health care to improve pregnancy outcomes
                                                                                    and infant health
                                           Administrative agency:
                                           --                                       Wayne State University Medical School
                                           Service delivery method:
                                           -.-..                                    Home visiting
                                           Target population:                       Women enrolled in specific prenatal health
                                                                                    clinics or who had a high-risk newborn
                                           Number and timing of intervention:       Up to 21 visits scheduled throughout
                                                                                    pregnancy and until the baby reaches 1 year
                                                                                    of age
                                           Home visitor qualifications:             High school diploma; receiving public
                                                                                    assistance when hired
                                           Supervisory characteristics:             Master’s degree in social work or registered
                                           Number of home visitors:                 21 oriainallv hired: 9 as proaram phased out
                                           Clients served:                          First year-705     second year-848
                                           Fiscal year 1989 funding:
                                           --                                       $553,000
                                           Evaluation results:                      Available in 1990

Background                                 The Maternal and Child Health Advocate Program, in Detroit, was a
                                           home-visiting project with the goal of promoting early and appropriate
                                           use of prenatal and child health care to improve pregnancy outcomes
                                           and infant health. The project targeted pregnant women enrolled in spe-
                                           cific prenatal clinics and women with high-risk newborns in the Chil-
                                           dren’s Hospital of Michigan neonatal intensive care unit.

                                           The program, begun as a research project in June 1986 and ended in
                                           October 1989, was administered by Wayne State University Medical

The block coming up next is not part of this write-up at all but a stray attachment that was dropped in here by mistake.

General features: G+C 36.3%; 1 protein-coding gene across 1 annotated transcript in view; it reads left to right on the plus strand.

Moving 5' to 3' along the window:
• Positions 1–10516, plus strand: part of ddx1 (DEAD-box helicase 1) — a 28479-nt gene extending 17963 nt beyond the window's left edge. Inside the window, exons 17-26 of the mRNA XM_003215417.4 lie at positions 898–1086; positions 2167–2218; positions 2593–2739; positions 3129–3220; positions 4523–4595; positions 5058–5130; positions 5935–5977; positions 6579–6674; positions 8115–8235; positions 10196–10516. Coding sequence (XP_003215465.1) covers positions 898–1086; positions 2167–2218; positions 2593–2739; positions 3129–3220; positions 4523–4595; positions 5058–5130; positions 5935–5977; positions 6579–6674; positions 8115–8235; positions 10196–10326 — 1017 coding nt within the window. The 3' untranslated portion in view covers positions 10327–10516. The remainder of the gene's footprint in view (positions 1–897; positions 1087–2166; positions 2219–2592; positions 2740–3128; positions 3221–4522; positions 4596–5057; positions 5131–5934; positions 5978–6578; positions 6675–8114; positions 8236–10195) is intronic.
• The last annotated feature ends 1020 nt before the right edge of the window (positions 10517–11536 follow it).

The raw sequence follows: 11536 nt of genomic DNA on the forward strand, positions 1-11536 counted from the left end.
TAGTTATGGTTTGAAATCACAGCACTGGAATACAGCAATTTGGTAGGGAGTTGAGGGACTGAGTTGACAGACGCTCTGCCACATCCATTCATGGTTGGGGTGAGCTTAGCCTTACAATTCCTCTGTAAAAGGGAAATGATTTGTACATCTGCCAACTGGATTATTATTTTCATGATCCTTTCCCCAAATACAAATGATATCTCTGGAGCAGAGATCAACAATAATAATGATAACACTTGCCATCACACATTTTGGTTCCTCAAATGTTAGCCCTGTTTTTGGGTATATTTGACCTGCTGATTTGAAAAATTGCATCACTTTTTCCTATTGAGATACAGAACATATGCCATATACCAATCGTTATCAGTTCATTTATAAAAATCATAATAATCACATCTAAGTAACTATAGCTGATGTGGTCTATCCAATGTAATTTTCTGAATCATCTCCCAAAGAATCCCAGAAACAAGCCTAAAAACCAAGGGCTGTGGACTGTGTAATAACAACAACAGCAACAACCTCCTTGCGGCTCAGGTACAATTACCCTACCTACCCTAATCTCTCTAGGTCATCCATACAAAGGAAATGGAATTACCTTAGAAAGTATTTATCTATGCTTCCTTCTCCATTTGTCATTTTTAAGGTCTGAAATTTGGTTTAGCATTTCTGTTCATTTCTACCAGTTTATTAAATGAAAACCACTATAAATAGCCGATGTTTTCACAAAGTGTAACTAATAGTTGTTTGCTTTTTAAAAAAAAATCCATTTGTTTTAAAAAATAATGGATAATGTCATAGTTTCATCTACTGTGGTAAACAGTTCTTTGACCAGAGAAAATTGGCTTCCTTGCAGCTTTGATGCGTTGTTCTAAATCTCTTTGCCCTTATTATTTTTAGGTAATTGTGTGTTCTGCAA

School’s Department of Community Medicine. The department’s
                                           chairperson, a Department of Pediatrics professor, and a Department of
                                           Obstetrics and Gynecology professor codirected the project. The staff
                                           included a project coordinator, who managed the program, and three
                                           teams, each of which included a supervisor and four home visitors,
                                           called advocates. In June 1988, the university’s newly created Institute
                                           of Maternal and Child Health began administering the program using the
                                           same administrative structure.

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                       ProgramsGAO Visited

Program Services and   The advocates provided case management, referral, and counseling ser-
Activities             vices in the home. Specifically, advocates (1) administered assessment
                       questionnaires, (2) counseled mothers regarding pregnancy and related
                       issues, (3) identified various resources for health needs, and (4) pro-
                       vided referrals for other needs, such as transportation, food, and
                       clothing. The advocates also provided emotional support. The advocates
                       spent much of their time making referrals because many of their clients
                       had no knowledge of available services and how to access them.

                       The advocates followed two types of structured protocols while con-
                       ducting home visits. The first was a needs assessment administered at
                       five points between the initial prenatal contact and the baby’s first
                       birthday. The assessment covered the clients’ health, living conditions,
                       and social problems and was used to tailor services to the clients’ needs.
                       The second was case management guidelines, which described a sug-
                       gested minimum number of visits and the appropriate services to be
                       given at various stages. For example, during the third trimester of preg-
                       nancy, the visit’s focus was on preparing for labor and delivery and on
                       using contraceptives after childbirth. The guidelines recommended that